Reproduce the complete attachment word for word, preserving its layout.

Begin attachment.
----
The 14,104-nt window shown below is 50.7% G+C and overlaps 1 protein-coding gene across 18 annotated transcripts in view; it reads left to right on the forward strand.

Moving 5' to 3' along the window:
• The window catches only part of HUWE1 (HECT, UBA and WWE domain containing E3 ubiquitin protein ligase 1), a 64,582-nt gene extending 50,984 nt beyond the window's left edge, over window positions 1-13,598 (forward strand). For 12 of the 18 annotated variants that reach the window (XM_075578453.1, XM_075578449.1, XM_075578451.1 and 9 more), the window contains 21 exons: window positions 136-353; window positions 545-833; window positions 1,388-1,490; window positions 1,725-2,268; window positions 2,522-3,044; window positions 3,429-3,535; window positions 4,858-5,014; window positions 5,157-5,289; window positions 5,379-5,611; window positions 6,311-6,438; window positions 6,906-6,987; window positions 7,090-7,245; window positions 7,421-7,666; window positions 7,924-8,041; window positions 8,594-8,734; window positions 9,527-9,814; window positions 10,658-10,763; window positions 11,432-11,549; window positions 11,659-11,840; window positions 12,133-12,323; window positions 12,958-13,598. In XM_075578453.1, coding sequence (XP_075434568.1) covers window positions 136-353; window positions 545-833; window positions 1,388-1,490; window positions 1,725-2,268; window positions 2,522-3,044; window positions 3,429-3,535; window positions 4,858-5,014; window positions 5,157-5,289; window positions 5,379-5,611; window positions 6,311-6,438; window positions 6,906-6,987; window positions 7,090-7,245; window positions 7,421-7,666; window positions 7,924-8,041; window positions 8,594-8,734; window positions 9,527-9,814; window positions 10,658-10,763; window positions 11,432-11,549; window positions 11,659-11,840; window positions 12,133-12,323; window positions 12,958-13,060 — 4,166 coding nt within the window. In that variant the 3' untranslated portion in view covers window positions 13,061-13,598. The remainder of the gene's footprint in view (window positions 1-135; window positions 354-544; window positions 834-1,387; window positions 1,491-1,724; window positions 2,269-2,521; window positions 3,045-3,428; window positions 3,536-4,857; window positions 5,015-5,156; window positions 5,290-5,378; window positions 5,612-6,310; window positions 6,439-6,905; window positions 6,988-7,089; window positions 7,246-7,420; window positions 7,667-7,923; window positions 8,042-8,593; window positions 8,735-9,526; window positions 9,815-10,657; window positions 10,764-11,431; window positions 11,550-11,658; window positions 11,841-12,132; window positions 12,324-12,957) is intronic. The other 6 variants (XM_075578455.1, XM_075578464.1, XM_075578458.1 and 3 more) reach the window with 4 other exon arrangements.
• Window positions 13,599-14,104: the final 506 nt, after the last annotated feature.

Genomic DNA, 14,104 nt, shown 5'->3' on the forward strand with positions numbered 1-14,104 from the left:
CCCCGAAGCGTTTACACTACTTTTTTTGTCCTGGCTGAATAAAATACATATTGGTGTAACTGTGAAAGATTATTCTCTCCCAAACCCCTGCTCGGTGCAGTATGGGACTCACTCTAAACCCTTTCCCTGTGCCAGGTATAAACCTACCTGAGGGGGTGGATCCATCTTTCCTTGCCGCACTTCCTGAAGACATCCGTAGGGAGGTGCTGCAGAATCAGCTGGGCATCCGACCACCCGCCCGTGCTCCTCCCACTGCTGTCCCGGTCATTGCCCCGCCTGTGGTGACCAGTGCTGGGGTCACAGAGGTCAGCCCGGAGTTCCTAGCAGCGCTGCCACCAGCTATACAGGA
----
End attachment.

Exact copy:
The 14,104-nt window shown below is 50.7% G+C and overlaps 1 protein-coding gene across 18 annotated transcripts in view; it reads left to right on the forward strand.

Moving 5' to 3' along the window:
• The window catches only part of HUWE1 (HECT, UBA and WWE domain containing E3 ubiquitin protein ligase 1), a 64,582-nt gene extending 50,984 nt beyond the window's left edge, over window positions 1-13,598 (forward strand). For 12 of the 18 annotated variants that reach the window (XM_075578453.1, XM_075578449.1, XM_075578451.1 and 9 more), the window contains 21 exons: window positions 136-353; window positions 545-833; window positions 1,388-1,490; window positions 1,725-2,268; window positions 2,522-3,044; window positions 3,429-3,535; window positions 4,858-5,014; window positions 5,157-5,289; window positions 5,379-5,611; window positions 6,311-6,438; window positions 6,906-6,987; window positions 7,090-7,245; window positions 7,421-7,666; window positions 7,924-8,041; window positions 8,594-8,734; window positions 9,527-9,814; window positions 10,658-10,763; window positions 11,432-11,549; window positions 11,659-11,840; window positions 12,133-12,323; window positions 12,958-13,598. In XM_075578453.1, coding sequence (XP_075434568.1) covers window positions 136-353; window positions 545-833; window positions 1,388-1,490; window positions 1,725-2,268; window positions 2,522-3,044; window positions 3,429-3,535; window positions 4,858-5,014; window positions 5,157-5,289; window positions 5,379-5,611; window positions 6,311-6,438; window positions 6,906-6,987; window positions 7,090-7,245; window positions 7,421-7,666; window positions 7,924-8,041; window positions 8,594-8,734; window positions 9,527-9,814; window positions 10,658-10,763; window positions 11,432-11,549; window positions 11,659-11,840; window positions 12,133-12,323; window positions 12,958-13,060 — 4,166 coding nt within the window. In that variant the 3' untranslated portion in view covers window positions 13,061-13,598. The remainder of the gene's footprint in view (window positions 1-135; window positions 354-544; window positions 834-1,387; window positions 1,491-1,724; window positions 2,269-2,521; window positions 3,045-3,428; window positions 3,536-4,857; window positions 5,015-5,156; window positions 5,290-5,378; window positions 5,612-6,310; window positions 6,439-6,905; window positions 6,988-7,089; window positions 7,246-7,420; window positions 7,667-7,923; window positions 8,042-8,593; window positions 8,735-9,526; window positions 9,815-10,657; window positions 10,764-11,431; window positions 11,550-11,658; window positions 11,841-12,132; window positions 12,324-12,957) is intronic. The other 6 variants (XM_075578455.1, XM_075578464.1, XM_075578458.1 and 3 more) reach the window with 4 other exon arrangements.
• Window positions 13,599-14,104: the final 506 nt, after the last annotated feature.

Genomic DNA, 14,104 nt, shown 5'->3' on the forward strand with positions numbered 1-14,104 from the left:
CCCCGAAGCGTTTACACTACTTTTTTTGTCCTGGCTGAATAAAATACATATTGGTGTAACTGTGAAAGATTATTCTCTCCCAAACCCCTGCTCGGTGCAGTATGGGACTCACTCTAAACCCTTTCCCTGTGCCAGGTATAAACCTACCTGAGGGGGTGGATCCATCTTTCCTTGCCGCACTTCCTGAAGACATCCGTAGGGAGGTGCTGCAGAATCAGCTGGGCATCCGACCACCCGCCCGTGCTCCTCCCACTGCTGTCCCGGTCATTGCCCCGCCTGTGGTGACCAGTGCTGGGGTCACAGAGGTCAGCCCGGAGTTCCTAGCAGCGCTGCCACCAGCTATACAGGA